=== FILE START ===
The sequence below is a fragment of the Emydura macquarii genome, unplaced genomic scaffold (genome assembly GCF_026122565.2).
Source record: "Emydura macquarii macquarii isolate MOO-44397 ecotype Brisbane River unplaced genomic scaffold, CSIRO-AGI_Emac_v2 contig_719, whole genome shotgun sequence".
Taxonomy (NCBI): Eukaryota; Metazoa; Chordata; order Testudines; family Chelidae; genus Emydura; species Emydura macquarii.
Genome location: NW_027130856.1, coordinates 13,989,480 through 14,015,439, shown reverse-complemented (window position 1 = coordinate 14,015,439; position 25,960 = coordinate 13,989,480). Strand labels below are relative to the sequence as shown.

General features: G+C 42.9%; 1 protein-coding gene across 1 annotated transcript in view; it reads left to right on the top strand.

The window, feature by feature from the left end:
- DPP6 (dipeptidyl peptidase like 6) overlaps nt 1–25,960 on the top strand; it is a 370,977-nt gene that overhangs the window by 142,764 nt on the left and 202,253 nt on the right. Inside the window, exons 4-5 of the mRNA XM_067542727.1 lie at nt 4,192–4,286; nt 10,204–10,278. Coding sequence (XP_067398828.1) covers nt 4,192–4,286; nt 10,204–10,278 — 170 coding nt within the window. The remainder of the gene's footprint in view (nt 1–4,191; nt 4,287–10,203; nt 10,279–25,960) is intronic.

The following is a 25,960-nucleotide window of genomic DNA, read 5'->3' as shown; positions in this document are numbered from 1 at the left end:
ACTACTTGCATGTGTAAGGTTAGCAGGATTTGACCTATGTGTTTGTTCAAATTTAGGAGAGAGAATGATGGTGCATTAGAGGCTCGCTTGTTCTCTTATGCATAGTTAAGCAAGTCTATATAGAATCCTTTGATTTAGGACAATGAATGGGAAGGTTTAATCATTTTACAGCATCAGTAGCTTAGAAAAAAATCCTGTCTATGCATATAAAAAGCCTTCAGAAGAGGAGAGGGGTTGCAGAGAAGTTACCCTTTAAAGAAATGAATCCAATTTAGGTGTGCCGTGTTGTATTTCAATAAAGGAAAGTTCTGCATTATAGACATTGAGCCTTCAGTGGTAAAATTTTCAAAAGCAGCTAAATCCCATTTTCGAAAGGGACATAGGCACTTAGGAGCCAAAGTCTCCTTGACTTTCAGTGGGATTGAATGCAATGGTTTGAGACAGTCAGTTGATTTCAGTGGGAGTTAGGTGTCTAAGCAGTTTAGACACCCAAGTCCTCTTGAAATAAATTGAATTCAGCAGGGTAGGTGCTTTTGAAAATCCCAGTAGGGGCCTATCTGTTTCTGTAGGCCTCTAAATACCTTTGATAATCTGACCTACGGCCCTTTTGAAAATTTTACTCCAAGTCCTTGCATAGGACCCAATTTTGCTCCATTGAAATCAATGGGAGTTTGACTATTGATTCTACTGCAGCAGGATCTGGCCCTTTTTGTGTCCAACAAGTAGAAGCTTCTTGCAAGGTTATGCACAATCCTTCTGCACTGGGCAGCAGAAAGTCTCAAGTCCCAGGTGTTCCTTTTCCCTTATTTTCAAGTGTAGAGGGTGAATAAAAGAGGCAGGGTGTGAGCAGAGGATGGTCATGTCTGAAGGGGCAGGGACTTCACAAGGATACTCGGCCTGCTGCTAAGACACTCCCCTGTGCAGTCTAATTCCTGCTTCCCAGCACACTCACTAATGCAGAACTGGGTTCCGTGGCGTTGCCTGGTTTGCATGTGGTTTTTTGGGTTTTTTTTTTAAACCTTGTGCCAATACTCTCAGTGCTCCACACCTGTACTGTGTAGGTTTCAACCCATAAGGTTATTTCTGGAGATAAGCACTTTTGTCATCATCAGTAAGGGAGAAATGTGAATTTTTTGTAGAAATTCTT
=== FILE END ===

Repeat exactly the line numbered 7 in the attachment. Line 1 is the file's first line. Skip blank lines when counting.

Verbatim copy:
- DPP6 (dipeptidyl peptidase like 6) overlaps nt 1–25,960 on the top strand; it is a 370,977-nt gene that overhangs the window by 142,764 nt on the left and 202,253 nt on the right. Inside the window, exons 4-5 of the mRNA XM_067542727.1 lie at nt 4,192–4,286; nt 10,204–10,278. Coding sequence (XP_067398828.1) covers nt 4,192–4,286; nt 10,204–10,278 — 170 coding nt within the window. The remainder of the gene's footprint in view (nt 1–4,191; nt 4,287–10,203; nt 10,279–25,960) is intronic.